Review of Literature
Objectives of Case Study
Hypothesis of the study
Conclusion and suggestion
Testing of hypothesis
Review of literature
1. There is no effective legislation
2. Domestic violence bill
3. Prevention, Prohibition and
Objective of case study
The objective of our case study is to
observe the various aspects leading to
sexual harassment of women at workplace.
The aim of our study is to determine the
level of sexual harassment awareness; to
determine the types of harassments and to
identify the type of actions normally taken
by victims of the same.
The condition of women even in today’s modern era is
vulnerable. Women are suppressed and are not allowed to
enjoy their freedom even their very fundamental rights which
are the very birth right of every citizen of India. Such
conditions of women even prevail at workplaces where many
women become victims of sexual harassment at the hands of
their employers. Their right to work with dignity which is a
universally recognised basic human right. Hence through our
case study, we would want to show the problems faced by
women at workplace
The Supreme Court Guidelines evoked in the Case of
Vishaka and others V. State of Rajasthan and others owing to
the gang rape of Bhanwari Devi by a group of Thakurs as she
attempted to stop a child marriage in their family.
The trial court acquitted the accused, but Bhanwari was
determined to fight further and get justice. . In the months
that followed women’s groups launched a concerted
campaign for justice for Bhanwari.
On December 1993, the High Court said, “it is a case of
gang-rape which was committed out of vengeance”.
This provoked women’s groups and NGOs to file a petition in
the Supreme Court of India under the name name ‘Vishaka’,
asking the court to give certain directions regarding the sexual
harassment that women face at the workplace. The result is
the Supreme Court judgement, which came on 13th August
1997, and gave the Vishaka guidelines.
GUIDELINES AND NORMS LAID DOWN BY THE
HON’BLE SUPREME COURT IN VISHAKA & ORS. V.
STATE OF RAJASTHAN & ORS. (JT 1997 (7) SC 384)
1. Duty of the Employer or other responsible persons in work
places and other institutions.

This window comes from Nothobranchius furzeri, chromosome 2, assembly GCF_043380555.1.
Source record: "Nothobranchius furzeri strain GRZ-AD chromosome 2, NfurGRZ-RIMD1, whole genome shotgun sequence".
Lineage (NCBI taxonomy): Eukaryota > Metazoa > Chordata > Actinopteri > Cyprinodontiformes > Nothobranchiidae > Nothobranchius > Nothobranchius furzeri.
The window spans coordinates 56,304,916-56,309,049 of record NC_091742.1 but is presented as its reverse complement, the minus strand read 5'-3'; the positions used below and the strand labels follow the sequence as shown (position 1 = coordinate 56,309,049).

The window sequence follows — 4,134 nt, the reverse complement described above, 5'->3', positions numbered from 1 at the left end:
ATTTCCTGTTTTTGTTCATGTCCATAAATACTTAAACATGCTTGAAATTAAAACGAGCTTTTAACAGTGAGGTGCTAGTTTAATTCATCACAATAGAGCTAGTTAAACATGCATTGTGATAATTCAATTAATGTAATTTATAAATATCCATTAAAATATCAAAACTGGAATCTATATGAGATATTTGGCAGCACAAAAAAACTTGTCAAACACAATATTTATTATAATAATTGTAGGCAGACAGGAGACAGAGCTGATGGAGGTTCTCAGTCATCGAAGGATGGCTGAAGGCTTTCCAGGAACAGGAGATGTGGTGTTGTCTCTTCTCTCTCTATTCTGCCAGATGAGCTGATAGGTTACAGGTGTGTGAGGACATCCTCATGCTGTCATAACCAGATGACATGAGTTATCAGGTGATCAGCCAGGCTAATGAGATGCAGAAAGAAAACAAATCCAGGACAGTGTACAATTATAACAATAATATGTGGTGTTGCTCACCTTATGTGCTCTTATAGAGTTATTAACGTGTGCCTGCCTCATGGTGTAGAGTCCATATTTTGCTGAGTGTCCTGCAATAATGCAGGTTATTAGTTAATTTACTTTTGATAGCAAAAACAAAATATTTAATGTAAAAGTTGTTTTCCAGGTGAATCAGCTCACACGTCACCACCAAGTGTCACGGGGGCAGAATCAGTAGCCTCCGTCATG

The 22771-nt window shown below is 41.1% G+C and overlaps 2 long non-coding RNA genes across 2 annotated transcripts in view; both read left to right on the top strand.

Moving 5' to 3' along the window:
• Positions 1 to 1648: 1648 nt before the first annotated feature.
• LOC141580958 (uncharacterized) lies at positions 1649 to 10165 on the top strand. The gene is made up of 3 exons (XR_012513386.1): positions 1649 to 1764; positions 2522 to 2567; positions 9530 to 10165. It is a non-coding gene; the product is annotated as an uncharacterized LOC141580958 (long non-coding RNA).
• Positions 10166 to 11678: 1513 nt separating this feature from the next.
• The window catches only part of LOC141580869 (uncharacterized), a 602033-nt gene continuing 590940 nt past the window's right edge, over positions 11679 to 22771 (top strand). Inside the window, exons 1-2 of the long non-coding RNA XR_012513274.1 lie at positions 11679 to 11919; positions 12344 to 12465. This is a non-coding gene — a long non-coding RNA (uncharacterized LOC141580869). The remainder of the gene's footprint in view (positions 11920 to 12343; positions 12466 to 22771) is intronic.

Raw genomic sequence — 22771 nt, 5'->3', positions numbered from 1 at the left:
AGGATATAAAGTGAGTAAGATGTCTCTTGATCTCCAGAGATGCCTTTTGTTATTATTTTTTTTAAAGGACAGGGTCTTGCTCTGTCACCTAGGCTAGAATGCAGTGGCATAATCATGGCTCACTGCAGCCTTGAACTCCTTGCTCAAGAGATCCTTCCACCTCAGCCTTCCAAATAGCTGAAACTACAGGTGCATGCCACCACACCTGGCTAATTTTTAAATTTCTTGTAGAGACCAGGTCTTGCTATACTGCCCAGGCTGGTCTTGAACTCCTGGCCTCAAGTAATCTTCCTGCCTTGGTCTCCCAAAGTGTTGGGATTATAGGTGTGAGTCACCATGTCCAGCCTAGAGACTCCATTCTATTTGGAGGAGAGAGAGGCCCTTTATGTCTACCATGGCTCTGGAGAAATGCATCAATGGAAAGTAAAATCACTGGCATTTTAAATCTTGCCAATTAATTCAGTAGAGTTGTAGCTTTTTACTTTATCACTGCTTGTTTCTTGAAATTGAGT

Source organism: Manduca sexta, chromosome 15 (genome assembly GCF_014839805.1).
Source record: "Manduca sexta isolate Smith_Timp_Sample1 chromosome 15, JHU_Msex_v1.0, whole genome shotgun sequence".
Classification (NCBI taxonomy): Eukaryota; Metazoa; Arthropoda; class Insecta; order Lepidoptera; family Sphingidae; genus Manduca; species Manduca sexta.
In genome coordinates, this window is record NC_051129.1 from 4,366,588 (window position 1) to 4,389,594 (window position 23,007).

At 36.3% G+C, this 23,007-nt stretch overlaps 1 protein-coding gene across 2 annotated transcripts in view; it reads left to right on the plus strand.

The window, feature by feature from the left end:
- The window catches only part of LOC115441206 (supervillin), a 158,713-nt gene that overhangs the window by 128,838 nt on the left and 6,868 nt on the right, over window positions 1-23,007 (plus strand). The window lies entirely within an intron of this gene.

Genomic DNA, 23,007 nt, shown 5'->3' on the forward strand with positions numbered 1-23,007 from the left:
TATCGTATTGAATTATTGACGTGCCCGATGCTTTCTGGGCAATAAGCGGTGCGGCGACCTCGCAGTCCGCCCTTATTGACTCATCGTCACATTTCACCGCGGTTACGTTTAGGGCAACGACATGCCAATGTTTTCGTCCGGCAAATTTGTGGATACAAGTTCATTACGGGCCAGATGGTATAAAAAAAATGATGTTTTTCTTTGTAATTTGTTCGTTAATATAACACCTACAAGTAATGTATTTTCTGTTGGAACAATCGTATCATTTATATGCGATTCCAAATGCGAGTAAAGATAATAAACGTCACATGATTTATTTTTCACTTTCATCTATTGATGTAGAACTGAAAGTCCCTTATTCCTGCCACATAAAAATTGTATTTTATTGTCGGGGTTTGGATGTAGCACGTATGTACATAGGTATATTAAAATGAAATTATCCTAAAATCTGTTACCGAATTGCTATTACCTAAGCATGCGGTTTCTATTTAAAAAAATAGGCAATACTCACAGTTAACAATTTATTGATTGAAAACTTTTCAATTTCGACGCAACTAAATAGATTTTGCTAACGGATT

2. For this purpose, sexual harassment includes such unwelcome
sexually determined behaviour (whether directly or by
implication) as :
a) Physical contact and advances;
b) a demand or request for sexual favours;
c) sexually coloured remarks;
d) showing pornography;
e) any other unwelcome physical, verbal or non-verbal conduct
of sexual nature.
3. Preventive Steps : All employers or persons in charge of work place
whether in public or private sector should take appropriate steps to prevent
4. Criminal Proceedings :Where such conduct amounts to a specific offence
under the Indian Penal Code or under any other law, the employer shall
initiate appropriate action in accordance with law by making a complaint
with the appropriate authority.
5. Disciplinary Action :Where such conduct amount to misconduct in
employment as definded by the relevant service rules, appropriate
disciplinary action should be initiated by the employer in accordance with
6. Complaint Mechanism :Whether or not such conduct constitutes an
offence under law or a breach of the service rules, an appropriate complaint
mechanism should be created in the employer’s organization for redress of
the complaint made by the victim.
7. Workers’ Initiative : Employees should be allowed to raise issues of
sexual harassment at workers’ meeting and in other appropriate forum and
it should be affirmatively discussed in Employer-Employee Meetings.
9. Third Party Harassment :Where sexual harassment occurs
as a result of an act or omission by any third party or outsider,
the employer and person in charge will take all steps necessary
and reasonable to assist the affected person in terms of support
and preventive action.
10. The Central/State Governments are requested to consider
adopting suitable measures including legislation to ensure that
the guidelines laid down by this order are also observed by the
employers in Private Sector.
11. These guidelines will not prejudice any rights available
under the Protection of Human Rights Act, 1993.
Articles in above case study
Manisha Sharma vs Union of India and Ors -21 Dec., 2012
P.K. Puthuppan, President vs K.S. Girija -27 Aug., 2008
Dr. B.N.Ray vs Ramjas college and Ors – 21 May, 2012
Dr. Punita K. Sodhi vs Union of India and Ors – 9 Sep., 2010
Dr. B.N.Ray vs Ramjas college and Ors – 21 May, 2012
Conclusions & Suggestions
Vishakha’s case has thus become a landmark case for the whole
society to spread out awareness regarding safeguarding women’s
rights and providing security to them. The judgment of
vishakha’s case has also prompted many studies and survey’s
that looked at the measures to deal with sexual harassment.
This case also highlighted the equality that should be given to
women at workplace and treat them with equal self respect.
Also this case gave rise to many of the NGO’s which today
work for women’s rights and equalities.
Testing of Hypothesis
From the hypothesis that we made in the beginning of the study, we can
conclude that the situation of women even at an educated place is meagre.
The rights and the freedom of the women are not well safeguarded. They
are looked upon as a means of use and throw object. But this situation is
not only prevalent with women in this society. Even men have gone through
sexual harassment at workplaces. Though this side has not been highlighted
much in the society, even men have been victimized. Hence we have proved
our hypothesis to be correct being that the position of women at workplace
is considered to be lower and also that their safety and security is also not
well safeguarded in our society.